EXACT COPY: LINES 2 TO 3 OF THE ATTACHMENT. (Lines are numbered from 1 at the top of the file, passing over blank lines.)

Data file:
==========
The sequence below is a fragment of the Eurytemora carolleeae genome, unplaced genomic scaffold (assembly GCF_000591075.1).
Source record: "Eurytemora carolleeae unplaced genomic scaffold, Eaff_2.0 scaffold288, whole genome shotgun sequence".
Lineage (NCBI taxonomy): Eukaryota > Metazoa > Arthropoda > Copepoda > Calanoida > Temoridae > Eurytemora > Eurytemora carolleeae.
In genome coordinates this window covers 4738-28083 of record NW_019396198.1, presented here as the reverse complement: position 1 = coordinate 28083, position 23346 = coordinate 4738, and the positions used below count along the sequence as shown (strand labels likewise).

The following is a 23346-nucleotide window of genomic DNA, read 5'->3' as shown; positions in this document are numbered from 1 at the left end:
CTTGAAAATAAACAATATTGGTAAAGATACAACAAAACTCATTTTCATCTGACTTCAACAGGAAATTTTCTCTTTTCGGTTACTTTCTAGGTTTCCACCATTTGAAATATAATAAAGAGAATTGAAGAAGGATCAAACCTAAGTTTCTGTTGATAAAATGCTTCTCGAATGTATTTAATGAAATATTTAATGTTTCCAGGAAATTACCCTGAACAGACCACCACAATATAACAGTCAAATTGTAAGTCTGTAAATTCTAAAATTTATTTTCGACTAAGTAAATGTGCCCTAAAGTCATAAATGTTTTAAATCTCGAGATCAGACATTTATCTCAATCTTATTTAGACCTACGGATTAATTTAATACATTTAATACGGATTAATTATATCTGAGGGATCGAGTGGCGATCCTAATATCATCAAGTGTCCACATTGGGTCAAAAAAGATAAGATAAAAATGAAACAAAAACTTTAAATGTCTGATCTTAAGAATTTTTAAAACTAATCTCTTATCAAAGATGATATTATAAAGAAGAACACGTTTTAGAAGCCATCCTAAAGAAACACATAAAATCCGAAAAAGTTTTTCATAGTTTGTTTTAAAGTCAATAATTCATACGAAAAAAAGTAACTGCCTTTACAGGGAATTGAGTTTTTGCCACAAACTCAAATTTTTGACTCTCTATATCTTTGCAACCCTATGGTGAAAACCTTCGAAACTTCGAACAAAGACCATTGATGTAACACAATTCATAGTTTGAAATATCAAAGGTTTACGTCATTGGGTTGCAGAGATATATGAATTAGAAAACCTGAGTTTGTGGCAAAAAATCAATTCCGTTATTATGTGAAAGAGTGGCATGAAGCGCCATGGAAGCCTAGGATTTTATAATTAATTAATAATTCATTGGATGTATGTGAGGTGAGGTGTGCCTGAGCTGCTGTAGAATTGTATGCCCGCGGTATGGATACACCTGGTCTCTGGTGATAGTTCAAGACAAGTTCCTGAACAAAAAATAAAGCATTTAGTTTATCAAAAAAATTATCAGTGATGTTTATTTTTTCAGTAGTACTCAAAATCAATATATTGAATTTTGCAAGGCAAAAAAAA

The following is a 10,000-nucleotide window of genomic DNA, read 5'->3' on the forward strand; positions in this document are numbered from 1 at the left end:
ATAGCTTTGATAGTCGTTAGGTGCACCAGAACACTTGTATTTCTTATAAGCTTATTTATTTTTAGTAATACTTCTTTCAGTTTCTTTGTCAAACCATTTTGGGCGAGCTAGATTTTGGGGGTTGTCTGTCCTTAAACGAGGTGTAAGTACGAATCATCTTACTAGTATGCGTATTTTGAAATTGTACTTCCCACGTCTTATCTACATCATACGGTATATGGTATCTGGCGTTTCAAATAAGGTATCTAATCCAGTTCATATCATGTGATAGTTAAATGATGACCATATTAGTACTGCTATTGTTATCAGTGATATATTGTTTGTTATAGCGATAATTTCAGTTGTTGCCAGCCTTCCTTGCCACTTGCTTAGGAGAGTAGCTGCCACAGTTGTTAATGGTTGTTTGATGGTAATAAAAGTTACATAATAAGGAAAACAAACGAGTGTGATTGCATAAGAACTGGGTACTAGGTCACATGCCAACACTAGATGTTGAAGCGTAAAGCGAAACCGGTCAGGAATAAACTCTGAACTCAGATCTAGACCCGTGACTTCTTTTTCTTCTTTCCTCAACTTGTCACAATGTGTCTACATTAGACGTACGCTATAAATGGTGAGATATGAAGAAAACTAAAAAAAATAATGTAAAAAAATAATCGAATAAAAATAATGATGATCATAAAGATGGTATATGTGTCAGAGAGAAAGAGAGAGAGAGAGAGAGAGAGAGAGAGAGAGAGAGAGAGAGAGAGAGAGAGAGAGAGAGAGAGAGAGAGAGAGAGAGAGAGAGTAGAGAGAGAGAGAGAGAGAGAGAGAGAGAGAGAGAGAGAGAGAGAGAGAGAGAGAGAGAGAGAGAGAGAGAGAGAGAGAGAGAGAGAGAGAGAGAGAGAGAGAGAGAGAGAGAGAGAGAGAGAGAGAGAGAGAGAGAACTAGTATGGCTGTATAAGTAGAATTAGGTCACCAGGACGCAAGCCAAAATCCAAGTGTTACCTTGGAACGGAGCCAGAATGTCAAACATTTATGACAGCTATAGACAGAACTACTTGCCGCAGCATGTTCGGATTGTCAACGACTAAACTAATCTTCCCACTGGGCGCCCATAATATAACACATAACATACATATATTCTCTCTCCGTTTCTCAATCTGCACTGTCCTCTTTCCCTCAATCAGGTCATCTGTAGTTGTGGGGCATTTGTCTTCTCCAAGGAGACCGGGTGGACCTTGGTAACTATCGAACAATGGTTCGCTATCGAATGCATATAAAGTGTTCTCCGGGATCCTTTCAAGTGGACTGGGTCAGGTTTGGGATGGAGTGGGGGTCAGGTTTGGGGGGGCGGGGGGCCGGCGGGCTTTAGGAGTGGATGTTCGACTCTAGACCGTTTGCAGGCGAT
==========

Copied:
Source record: "Eurytemora carolleeae unplaced genomic scaffold, Eaff_2.0 scaffold288, whole genome shotgun sequence".
Lineage (NCBI taxonomy): Eukaryota > Metazoa > Arthropoda > Copepoda > Calanoida > Temoridae > Eurytemora > Eurytemora carolleeae.